In the trial of Baillie of Jerviswood, Mackenzie as Lord Advocate found a way to use the statement by Carstares to secure a conviction; Baillie was hanged, drawn and quartered in December 1684. Carstares was freed, and went to London, and then to The Hague shortly before the Monmouth Rebellion, as an adviser to the Prince of Orange.[1]

Under William III[edit]

Carstares was court chaplain to William as Prince of Orange, and at the time of the Williamite Revolution sailed with the Prince to Torbay. He continued as royal chaplain for Scotland, once William was king in Great Britain. He was the confidential adviser of the king, especially with regard to Scottish affairs. He advocated that a Presbyterian polity should replace the Scottish bishops, and the immediate events of the Williamite conflicts bore out his opinion in practical terms.[1] His subsequent influence on matters concerning the Kirk, as a courtier, earned him the nickname "Cardinal Carstares".[2] He also manipulated the Parliament of Scotland, helped by being able to read James Johnston's mail.[1] He was Queenberry's man at court in 1700.[3]

Later life[edit]

On the accession of Queen Anne, Carstares retained his post as royal chaplain, but resided in Edinburgh, having been elected principal of the University of Edinburgh in 1703. He was a reforming administrator, introducind the Dutch professorial system of teachong He was also minister of Greyfriars Kirk, and afterwards of St Giles'.[1] He was four times chosen Moderator of the General Assembly of the Church of Scotland, in 1705, 1708, 1711 and 1715.[4]

He took an important part in promoting the Union, and was consulted by Harley and other leading Englishmen concerning it. During Anne's reign, the chief object of his policy was to frustrate the measures which were planned by Lord Oxford to strengthen the Episcopalian Jacobites, especially a bill for extending the privileges of the Episcopalians and the bill for replacing in the hands of the old patrons the right of patronage, which by the Revolution Settlement had been vested in the elders and the Protestant heritors.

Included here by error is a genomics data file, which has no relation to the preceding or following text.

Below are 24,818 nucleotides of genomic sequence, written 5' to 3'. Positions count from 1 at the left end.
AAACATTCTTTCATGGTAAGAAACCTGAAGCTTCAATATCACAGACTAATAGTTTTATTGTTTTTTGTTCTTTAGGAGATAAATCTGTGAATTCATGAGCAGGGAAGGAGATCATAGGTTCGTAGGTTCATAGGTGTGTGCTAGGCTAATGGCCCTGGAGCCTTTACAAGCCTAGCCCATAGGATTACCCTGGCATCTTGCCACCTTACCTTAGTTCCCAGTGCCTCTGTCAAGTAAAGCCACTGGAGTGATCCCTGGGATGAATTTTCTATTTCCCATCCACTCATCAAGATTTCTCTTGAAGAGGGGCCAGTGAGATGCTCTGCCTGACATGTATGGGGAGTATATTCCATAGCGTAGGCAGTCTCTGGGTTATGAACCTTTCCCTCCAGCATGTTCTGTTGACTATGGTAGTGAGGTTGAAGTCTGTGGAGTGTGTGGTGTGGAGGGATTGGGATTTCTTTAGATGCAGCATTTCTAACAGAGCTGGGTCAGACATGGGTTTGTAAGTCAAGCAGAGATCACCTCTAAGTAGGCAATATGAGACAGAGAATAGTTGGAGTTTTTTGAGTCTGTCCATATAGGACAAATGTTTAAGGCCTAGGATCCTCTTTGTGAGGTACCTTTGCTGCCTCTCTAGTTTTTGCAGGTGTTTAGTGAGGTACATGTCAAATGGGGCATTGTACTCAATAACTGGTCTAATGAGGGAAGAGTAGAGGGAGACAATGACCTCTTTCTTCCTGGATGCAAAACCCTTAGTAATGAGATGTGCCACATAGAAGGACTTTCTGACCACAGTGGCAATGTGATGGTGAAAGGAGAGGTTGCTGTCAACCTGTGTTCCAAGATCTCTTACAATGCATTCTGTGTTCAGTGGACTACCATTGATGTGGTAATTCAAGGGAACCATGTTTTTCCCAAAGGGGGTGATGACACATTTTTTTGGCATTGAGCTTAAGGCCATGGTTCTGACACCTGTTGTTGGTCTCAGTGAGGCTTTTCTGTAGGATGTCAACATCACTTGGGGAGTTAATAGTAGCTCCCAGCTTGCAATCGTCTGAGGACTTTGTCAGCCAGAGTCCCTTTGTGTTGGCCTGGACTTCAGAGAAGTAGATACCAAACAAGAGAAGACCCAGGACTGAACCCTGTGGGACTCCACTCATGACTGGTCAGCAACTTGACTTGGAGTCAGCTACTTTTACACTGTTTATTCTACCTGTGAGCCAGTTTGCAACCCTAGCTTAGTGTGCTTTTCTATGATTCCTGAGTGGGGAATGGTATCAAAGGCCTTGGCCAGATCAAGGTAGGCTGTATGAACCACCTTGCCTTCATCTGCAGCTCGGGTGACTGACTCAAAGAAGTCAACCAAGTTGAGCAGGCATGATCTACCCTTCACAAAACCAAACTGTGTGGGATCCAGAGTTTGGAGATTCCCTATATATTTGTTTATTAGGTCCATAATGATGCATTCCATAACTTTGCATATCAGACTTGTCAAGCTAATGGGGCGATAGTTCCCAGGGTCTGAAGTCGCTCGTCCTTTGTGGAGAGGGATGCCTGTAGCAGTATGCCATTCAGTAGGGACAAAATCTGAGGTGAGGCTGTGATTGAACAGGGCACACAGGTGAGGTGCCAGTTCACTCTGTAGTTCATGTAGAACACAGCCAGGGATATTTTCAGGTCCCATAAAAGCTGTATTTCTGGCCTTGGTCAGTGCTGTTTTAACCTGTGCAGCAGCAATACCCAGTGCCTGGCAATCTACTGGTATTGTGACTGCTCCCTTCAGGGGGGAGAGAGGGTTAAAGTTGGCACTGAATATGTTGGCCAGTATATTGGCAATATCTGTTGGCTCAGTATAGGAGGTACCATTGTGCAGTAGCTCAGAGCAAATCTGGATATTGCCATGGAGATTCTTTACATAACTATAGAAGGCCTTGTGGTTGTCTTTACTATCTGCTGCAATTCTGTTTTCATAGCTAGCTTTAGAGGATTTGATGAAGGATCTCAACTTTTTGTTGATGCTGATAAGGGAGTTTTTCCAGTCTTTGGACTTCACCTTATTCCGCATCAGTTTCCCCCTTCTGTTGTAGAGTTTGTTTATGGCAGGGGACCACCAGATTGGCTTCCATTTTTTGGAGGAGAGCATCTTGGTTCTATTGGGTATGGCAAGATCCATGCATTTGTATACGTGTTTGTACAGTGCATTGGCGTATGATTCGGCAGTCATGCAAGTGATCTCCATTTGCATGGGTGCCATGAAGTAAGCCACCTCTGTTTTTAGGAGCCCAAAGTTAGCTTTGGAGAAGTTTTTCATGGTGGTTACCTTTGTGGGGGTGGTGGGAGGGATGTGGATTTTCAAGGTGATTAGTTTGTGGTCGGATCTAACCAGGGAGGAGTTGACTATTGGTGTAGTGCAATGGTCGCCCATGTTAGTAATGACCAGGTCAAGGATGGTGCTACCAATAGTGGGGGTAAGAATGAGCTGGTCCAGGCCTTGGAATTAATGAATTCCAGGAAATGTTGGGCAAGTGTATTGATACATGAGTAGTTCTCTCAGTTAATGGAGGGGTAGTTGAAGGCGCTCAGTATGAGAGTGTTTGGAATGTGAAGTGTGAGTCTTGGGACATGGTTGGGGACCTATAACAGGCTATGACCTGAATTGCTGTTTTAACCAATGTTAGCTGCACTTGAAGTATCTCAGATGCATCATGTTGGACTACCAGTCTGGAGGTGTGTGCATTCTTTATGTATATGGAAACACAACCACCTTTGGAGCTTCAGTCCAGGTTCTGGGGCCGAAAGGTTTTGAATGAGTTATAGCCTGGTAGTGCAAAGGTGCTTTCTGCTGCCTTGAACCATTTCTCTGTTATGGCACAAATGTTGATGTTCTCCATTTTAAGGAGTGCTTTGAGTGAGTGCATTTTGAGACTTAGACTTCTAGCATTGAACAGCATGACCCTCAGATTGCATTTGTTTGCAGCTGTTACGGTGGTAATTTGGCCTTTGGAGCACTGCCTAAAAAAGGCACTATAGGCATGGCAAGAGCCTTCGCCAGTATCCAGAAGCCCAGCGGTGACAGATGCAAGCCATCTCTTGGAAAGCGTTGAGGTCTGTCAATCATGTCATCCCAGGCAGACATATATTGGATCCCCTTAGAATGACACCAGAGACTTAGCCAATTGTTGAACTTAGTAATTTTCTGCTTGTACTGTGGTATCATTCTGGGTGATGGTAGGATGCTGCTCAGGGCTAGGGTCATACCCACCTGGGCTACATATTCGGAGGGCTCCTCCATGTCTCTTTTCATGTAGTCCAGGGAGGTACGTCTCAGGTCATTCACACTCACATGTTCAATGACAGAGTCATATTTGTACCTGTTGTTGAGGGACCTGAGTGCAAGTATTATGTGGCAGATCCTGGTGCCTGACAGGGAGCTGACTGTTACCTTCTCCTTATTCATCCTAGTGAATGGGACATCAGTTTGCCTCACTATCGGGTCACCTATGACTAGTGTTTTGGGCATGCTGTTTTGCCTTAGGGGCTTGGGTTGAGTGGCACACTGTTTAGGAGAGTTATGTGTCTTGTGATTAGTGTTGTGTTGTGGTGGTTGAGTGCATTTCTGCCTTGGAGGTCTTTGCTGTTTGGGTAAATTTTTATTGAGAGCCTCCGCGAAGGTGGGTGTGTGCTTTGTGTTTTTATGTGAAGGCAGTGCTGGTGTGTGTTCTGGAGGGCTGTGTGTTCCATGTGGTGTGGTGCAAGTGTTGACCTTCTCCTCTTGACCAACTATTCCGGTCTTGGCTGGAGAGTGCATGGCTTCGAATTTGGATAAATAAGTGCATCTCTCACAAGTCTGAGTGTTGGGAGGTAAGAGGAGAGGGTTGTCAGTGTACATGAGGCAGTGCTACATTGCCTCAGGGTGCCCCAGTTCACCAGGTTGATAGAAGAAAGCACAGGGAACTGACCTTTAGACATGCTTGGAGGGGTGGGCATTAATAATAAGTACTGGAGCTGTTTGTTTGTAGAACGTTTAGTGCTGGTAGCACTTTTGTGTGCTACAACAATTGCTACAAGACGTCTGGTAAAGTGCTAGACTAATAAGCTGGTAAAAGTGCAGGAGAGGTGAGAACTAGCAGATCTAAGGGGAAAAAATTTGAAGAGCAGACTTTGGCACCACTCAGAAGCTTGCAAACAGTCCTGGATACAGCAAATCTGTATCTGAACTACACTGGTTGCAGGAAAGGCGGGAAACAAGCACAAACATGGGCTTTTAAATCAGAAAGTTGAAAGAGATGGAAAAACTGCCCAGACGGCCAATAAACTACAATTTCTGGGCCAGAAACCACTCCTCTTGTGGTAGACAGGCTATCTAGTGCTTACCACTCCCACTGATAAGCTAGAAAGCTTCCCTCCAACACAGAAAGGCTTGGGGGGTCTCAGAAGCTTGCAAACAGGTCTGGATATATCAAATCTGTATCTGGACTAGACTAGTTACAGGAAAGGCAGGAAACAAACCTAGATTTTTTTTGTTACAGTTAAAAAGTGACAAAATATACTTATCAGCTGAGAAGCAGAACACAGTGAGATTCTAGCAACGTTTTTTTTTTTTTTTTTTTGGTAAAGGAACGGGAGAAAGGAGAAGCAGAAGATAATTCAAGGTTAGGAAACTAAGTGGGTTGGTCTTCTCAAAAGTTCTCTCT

On the accession of George I, Carstares was appointed, with five others, to welcome the new dynasty in the name of the Church of Scotland. He was received graciously, and the office of royal chaplain was again conferred upon him. A few months after he was struck with apoplexy, and died on 28 December 1715. He is buried at Greyfriars Kirkyard, Edinburgh.

Family[edit]

On 6 June 1682 Carstares married Elizabeth, daughter of Peter Kekewich of Trehawk in Cornwall, who died in 1724. They had no children.[5]

See also[edit]

References[edit]

  1. ^ a b c d e f g h i j Clarke, Tristram. "Carstares, William". Oxford Dictionary of National Biography (online ed.). Oxford University Press. doi:10.1093/ref:odnb/4777.  (Subscription or UK public library membership required.)
  2. ^ A. J. Youngson (2001). The Companion Guide to Edinburgh and the Borders. Companion Guides. p. 98. ISBN 978-1-900639-38-5. 
  3. ^ P. W. J. Riley (1979). King William and the Scottish Politicians. John Donald. p. 144. ISBN 0 85976 040 5. 
  4. ^ John Warrick, The Moderators of the Church of Scotland from 1690 to 1740 (1913), p. 158; archive.org.
  5. ^  Stephen, Leslie, ed. (1887). "Carstares, William". Dictionary of National Biography 9. London: Smith, Elder & Co. 
Attribution
Preceded by
Gilbert Rule
Principals of Edinburgh University
1703–1716
Succeeded by
William Wishart (primus)